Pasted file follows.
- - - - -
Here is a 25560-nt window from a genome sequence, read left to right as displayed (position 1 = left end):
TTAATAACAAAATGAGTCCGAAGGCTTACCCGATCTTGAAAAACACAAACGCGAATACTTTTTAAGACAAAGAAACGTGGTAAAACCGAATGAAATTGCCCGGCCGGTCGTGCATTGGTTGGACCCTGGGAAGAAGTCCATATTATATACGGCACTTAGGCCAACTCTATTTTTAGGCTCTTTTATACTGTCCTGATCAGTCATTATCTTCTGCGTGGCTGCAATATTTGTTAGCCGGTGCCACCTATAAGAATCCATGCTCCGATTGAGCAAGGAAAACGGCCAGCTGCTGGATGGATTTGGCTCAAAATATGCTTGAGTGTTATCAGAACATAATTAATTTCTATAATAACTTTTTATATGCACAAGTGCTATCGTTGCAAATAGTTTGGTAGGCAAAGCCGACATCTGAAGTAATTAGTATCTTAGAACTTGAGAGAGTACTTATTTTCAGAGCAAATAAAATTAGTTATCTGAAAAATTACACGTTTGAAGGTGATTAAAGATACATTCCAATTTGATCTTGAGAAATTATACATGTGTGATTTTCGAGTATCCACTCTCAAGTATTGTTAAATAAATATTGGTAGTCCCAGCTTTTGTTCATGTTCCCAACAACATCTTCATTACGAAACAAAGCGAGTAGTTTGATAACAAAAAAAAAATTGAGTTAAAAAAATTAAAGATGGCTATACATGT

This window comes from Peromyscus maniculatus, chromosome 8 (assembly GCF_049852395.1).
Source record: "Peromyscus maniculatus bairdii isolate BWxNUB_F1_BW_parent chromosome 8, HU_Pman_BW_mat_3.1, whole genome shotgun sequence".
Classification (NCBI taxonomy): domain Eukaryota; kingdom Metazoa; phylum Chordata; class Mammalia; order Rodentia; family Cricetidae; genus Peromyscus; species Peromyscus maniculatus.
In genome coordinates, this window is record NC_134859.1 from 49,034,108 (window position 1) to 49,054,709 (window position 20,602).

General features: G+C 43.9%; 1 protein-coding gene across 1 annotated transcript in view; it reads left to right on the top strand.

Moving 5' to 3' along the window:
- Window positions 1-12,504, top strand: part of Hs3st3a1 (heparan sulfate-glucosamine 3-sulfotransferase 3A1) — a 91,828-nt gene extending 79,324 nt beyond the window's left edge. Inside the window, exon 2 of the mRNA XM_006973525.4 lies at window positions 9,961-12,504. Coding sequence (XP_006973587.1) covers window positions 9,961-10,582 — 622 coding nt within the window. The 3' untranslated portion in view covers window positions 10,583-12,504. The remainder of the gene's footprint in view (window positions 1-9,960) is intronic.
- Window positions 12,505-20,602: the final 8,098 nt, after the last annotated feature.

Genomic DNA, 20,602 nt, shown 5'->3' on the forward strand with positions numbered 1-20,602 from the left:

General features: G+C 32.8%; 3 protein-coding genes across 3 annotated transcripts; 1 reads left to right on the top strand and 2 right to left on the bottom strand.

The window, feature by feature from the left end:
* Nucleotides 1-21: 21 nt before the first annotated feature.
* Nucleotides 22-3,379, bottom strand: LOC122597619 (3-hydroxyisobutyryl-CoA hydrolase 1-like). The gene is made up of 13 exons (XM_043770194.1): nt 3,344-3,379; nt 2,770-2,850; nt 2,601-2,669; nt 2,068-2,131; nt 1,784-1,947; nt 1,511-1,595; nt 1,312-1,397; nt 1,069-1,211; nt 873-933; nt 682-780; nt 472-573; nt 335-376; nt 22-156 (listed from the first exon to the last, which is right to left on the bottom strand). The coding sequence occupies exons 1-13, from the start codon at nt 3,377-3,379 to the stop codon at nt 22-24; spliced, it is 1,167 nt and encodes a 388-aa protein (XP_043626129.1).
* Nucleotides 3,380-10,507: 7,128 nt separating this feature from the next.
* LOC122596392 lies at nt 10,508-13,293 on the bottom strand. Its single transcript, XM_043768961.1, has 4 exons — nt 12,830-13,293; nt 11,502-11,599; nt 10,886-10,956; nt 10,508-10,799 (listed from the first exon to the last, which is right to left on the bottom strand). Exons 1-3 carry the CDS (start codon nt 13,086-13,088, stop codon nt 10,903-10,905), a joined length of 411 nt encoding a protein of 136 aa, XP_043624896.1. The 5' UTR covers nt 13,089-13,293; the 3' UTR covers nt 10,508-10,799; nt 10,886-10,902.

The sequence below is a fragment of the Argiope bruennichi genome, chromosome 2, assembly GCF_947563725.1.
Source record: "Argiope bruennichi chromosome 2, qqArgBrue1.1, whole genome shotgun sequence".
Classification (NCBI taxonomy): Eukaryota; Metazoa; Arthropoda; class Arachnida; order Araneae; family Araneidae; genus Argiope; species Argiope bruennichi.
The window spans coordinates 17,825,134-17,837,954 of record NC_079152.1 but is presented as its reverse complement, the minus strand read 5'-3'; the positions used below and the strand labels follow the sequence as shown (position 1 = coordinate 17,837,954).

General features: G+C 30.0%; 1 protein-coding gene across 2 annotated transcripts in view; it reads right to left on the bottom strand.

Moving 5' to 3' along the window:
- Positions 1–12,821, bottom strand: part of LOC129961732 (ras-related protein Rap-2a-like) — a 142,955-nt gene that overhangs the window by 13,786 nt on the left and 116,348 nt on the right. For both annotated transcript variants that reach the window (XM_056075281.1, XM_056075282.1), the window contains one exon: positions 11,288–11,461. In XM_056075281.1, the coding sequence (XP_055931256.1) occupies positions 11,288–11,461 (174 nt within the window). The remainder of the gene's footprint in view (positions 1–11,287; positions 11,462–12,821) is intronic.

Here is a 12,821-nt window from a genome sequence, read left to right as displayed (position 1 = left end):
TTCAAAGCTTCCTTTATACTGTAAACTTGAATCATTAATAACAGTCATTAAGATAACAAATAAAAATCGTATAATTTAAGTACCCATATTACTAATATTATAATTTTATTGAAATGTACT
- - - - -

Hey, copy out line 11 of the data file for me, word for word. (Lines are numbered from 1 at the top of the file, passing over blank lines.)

Genomic DNA, 20,602 nt, shown 5'->3' on the forward strand with positions numbered 1-20,602 from the left: